About Jesus Steve Sweetman
This Chapter - Chapter 2
begin with we should note that many prophetic Futurists believe the
events of this chapter, that is, when the king allowed Nehemiah to
return to Jerusalem to rebuild the walls, this begins the seventy weeks
spoken of by Daniel the prophet. See
1 mentions the month of Nisan. This is the first month of the Hebrew
Calendar, corresponding to our March to April period.
the last chapter I mentioned that Nehemiah was a butler.
Here we see the specifics of his job.
He was a "cup-bearer."
This means that he brought both food and drink to the king.
He would taste it first to see if it was suitable for the king.
In this instance Nehemiah brought some wine to the king.
in verse 1 we note that Nehemiah was never sad in the presence of the
king, and this wasn't just by choice.
Any attendant to the king was not suppose to express any typed of
verse 2 we learn that Nehemiah came to the king very sad.
He was sad enough that the king noticed it.
Nehemiah wasn't sick physically so the king understood that
Nehemiah was growing through some kind of mental anguish over something.
Something was clearly bothering him.
last phrase of verse 2 tells us that Nehemiah "was very much
afraid." He was afraid
to tell the king why he was so sad that day.
Kings had a lot of power over people in those days.
If you got on the wrong side of a king, he could easily put you
to death. And for Nehemiah
and those working with them, they were supposed to be joyful when they
were before the king. So it
appears to me that Nehemiah was extremely sad since he was unable to
hide his sorrow. We
know from chapter one how he was feeling, and it wasn't very good.
or no fear, Nehemiah just came out and told the king the reason for his
sadness. It was all about
his home land and the city of Jerusalem
where his forefathers were buried. The
city was in ruins and its walls had been burned to the ground.
The city of God
was very important to Nehemiah, as it should be for us today.
4 tells me that the king was not upset with Nehemiah.
He even asked what Nehemiah wanted, as if to say, "what can
I do for you?"
last part of verse 4 tells us that at that point Nehemiah prayed to the
God of heaven. Obviously he
did not get down on his knees and pray for hours before the Lord.
This was most likely a very quick prayer of desperation.
There isn't anything wrong with such prayers. There are various
ways in which to pray, and each kind of prayer has its place.
The important thing is that we are in tune with the Lord
sufficiently that we are motivated to pray at a moments notice.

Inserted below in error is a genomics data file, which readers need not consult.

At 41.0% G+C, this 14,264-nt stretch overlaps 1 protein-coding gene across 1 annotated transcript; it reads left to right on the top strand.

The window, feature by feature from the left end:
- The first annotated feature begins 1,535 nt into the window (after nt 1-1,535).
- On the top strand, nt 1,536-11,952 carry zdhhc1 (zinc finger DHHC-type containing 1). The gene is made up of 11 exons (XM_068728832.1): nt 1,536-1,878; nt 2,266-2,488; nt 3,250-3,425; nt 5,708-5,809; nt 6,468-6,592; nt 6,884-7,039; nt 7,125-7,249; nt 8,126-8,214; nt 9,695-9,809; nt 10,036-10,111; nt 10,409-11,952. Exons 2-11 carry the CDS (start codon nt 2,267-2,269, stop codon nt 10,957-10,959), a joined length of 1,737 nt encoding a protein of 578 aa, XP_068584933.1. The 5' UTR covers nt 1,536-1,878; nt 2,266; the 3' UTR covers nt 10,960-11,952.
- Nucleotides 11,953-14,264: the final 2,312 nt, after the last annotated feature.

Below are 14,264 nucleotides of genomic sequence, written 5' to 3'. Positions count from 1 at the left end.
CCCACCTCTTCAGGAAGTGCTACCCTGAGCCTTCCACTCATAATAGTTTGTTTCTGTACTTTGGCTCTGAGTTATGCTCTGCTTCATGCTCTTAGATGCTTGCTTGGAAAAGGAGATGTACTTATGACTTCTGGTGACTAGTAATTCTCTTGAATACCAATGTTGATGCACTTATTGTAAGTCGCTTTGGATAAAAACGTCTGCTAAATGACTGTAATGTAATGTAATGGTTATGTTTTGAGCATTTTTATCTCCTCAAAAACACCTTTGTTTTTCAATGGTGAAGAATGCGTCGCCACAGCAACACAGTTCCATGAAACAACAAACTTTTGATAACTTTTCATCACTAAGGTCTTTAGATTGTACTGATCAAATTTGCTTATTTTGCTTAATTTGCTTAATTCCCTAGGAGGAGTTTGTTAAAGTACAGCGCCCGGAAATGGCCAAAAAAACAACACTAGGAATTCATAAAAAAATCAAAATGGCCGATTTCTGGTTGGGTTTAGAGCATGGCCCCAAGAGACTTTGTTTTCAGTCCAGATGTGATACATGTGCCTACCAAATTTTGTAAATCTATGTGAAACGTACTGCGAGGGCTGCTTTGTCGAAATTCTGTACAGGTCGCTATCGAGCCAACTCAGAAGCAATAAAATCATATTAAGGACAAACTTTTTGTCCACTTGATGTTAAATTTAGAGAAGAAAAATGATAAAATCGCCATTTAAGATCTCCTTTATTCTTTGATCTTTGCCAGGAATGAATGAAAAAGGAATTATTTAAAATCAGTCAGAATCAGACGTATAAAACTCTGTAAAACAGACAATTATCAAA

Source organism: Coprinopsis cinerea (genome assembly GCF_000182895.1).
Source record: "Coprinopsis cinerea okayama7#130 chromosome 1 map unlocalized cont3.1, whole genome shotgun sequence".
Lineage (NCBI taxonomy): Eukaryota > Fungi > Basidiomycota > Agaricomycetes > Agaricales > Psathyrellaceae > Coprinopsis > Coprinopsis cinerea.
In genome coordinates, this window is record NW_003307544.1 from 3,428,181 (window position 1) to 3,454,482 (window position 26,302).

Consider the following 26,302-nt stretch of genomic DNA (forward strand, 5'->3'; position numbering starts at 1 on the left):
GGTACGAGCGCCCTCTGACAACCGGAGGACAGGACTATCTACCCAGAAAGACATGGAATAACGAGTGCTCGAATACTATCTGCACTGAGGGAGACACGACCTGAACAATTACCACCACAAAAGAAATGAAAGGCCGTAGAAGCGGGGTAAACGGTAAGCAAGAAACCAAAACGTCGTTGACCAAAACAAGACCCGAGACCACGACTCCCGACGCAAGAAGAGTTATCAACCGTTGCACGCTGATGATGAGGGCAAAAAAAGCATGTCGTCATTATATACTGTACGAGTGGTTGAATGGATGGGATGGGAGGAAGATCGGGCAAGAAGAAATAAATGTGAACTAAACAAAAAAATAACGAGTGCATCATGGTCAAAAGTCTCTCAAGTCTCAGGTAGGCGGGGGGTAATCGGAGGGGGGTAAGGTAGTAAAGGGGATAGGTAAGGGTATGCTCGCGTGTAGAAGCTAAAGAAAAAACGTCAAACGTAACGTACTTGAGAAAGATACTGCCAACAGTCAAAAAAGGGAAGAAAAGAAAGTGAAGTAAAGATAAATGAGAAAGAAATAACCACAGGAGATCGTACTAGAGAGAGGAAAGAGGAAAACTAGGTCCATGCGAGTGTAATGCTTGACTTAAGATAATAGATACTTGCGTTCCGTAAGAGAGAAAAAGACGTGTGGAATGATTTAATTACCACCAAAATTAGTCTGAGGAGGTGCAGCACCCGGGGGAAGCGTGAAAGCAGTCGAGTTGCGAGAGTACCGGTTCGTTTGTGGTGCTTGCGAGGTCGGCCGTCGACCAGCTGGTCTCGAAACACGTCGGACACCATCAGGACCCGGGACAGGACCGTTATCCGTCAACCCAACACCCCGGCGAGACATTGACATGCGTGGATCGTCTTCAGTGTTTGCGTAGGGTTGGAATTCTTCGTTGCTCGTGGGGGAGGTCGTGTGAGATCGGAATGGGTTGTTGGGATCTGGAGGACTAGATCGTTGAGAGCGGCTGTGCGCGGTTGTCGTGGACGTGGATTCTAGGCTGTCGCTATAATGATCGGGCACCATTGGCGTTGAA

answered the king in verse 5. Nehemiah
says that "if it pleases the king, and if my servant has found
is how servants of the king spoke to the king.
There could be no hint of arrogance in this request.
Nehemiah approached the king as the servant he was.
He asked if he could be allowed to return to the city in Judah
where his forefathers were buried. This
had a great sense of history, and a great respect for his forefathers.
This is something that we can learn from.
Christians have a heritage, parts good and parts not so good.
We should have an understanding where we've come from.
Church history is important.
verse 6 we note that the queen was sitting beside the king.
We're not sure why Nehemiah makes reference to this.
It might well be that the queen encouraged the king to let
Nehemiah go. She would have
obviously known Nehemiah and maybe was fond of him.
So the king asked when Nehemiah wanted to go and how long he'd be
away. It seems to me that
the king wanted Nehemiah to return at some point.
He was most likely a very good worker, as godly people should be,
and clearly Nehemiah was a godly person.
the end of verse 6 we see that Nehemiah set a date.
We can't say for sure, but because of the king's question, the
date might be in reference to when he would return back to work.
Nehemiah might have been a quick thinker to come up with the date
as soon as he did. He must
have been a wise builder, as the New Testament would say, because he was
able to lead the construction job on the walls of Jerusalem. One would have to be a
clear and decisive thinker to do this work.
verse 7 we see that Nehemiah got permission to leave. He
went another step and was bold enough to ask another request of the
king. He asked for a letter
of recommendation to give to the governors of
Trans-Euphrates so they could offer him protection as he passed
through those regions. Trans-Euphrates
is the land west of the Euphrates River.
would be in the far western portion of this region.
did not stop at this request. In
verse 8 he had yet another one. He
wanted a letter of recommendation to give to Asaph.
I don't know anything about Asaph other than he was the
"keeper of the king's forests" as the text says.
Some feel this forest is in Lebanon.